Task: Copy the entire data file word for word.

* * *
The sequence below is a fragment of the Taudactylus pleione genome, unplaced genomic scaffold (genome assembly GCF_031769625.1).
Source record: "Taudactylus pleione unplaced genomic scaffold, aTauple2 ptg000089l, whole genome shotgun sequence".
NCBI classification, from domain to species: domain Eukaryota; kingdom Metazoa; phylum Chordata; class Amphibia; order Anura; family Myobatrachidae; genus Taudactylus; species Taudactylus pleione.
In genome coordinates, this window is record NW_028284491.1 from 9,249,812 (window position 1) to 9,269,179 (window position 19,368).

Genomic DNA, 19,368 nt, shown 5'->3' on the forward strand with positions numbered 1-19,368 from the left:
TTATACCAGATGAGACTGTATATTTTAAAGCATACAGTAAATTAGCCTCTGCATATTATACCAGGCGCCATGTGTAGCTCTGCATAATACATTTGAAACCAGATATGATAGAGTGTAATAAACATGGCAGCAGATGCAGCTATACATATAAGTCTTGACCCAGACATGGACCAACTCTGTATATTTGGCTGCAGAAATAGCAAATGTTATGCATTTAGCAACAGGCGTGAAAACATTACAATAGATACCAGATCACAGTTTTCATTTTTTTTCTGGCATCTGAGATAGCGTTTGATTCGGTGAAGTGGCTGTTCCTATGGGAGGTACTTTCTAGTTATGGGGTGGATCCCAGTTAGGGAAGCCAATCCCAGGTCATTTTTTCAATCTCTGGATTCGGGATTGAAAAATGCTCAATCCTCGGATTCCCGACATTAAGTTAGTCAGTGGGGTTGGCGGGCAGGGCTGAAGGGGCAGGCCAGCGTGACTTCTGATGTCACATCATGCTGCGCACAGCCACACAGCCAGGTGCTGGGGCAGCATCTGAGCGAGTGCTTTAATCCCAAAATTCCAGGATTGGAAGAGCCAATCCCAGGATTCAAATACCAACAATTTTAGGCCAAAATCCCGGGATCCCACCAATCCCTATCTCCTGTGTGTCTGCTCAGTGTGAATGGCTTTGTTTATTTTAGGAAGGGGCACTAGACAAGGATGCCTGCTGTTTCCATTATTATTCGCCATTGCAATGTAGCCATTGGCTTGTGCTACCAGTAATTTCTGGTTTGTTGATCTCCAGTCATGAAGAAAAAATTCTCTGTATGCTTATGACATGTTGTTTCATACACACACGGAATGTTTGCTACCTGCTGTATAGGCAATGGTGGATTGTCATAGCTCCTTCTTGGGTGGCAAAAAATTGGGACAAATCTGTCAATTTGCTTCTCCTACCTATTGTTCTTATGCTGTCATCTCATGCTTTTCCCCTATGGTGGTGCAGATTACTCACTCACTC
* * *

The sequence below is a fragment of the Taudactylus pleione genome, unplaced genomic scaffold (genome assembly GCF_031769625.1).
Source record: "Taudactylus pleione unplaced genomic scaffold, aTauple2 ptg000089l, whole genome shotgun sequence".
NCBI classification, from domain to species: domain Eukaryota; kingdom Metazoa; phylum Chordata; class Amphibia; order Anura; family Myobatrachidae; genus Taudactylus; species Taudactylus pleione.
In genome coordinates, this window is record NW_028284491.1 from 9,249,812 (window position 1) to 9,269,179 (window position 19,368).

Genomic DNA, 19,368 nt, shown 5'->3' on the forward strand with positions numbered 1-19,368 from the left:
TTATACCAGATGAGACTGTATATTTTAAAGCATACAGTAAATTAGCCTCTGCATATTATACCAGGCGCCATGTGTAGCTCTGCATAATACATTTGAAACCAGATATGATAGAGTGTAATAAACATGGCAGCAGATGCAGCTATACATATAAGTCTTGACCCAGACATGGACCAACTCTGTATATTTGGCTGCAGAAATAGCAAATGTTATGCATTTAGCAACAGGCGTGAAAACATTACAATAGATACCAGATCACAGTTTTCATTTTTTTTCTGGCATCTGAGATAGCGTTTGATTCGGTGAAGTGGCTGTTCCTATGGGAGGTACTTTCTAGTTATGGGGTGGATCCCAGTTAGGGAAGCCAATCCCAGGTCATTTTTTCAATCTCTGGATTCGGGATTGAAAAATGCTCAATCCTCGGATTCCCGACATTAAGTTAGTCAGTGGGGTTGGCGGGCAGGGCTGAAGGGGCAGGCCAGCGTGACTTCTGATGTCACATCATGCTGCGCACAGCCACACAGCCAGGTGCTGGGGCAGCATCTGAGCGAGTGCTTTAATCCCAAAATTCCAGGATTGGAAGAGCCAATCCCAGGATTCAAATACCAACAATTTTAGGCCAAAATCCCGGGATCCCACCAATCCCTATCTCCTGTGTGTCTGCTCAGTGTGAATGGCTTTGTTTATTTTAGGAAGGGGCACTAGACAAGGATGCCTGCTGTTTCCATTATTATTCGCCATTGCAATGTAGCCATTGGCTTGTGCTACCAGTAATTTCTGGTTTGTTGATCTCCAGTCATGAAGAAAAAATTCTCTGTATGCTTATGACATGTTGTTTCATACACACACGGAATGTTTGCTACCTGCTGTATAGGCAATGGTGGATTGTCATAGCTCCTTCTTGGGTGGCAAAAAATTGGGACAAATCTGTCAATTTGCTTCTCCTACCTATTGTTCTTATGCTGTCATCTCATGCTTTTCCCCTATGGTGGTGCAGATTACTCACTCACTC